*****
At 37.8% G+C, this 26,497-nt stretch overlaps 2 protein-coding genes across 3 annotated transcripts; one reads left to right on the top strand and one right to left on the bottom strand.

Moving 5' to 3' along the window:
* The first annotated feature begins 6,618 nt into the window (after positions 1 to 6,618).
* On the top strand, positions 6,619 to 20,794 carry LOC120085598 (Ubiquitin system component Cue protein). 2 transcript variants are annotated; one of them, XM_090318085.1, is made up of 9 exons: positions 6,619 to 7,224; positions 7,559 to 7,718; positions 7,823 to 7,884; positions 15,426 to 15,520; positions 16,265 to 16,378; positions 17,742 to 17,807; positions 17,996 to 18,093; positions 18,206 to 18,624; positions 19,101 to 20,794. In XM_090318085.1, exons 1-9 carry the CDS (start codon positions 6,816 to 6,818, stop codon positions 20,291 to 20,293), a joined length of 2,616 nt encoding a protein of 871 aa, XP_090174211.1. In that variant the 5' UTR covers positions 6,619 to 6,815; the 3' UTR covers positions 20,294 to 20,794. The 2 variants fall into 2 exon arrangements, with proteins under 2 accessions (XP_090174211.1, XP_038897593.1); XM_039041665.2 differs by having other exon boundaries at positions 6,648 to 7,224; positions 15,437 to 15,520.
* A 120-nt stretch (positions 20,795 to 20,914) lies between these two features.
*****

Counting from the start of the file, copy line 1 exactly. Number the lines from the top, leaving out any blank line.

At 37.8% G+C, this 26,497-nt stretch overlaps 2 protein-coding genes across 3 annotated transcripts; one reads left to right on the top strand and one right to left on the bottom strand.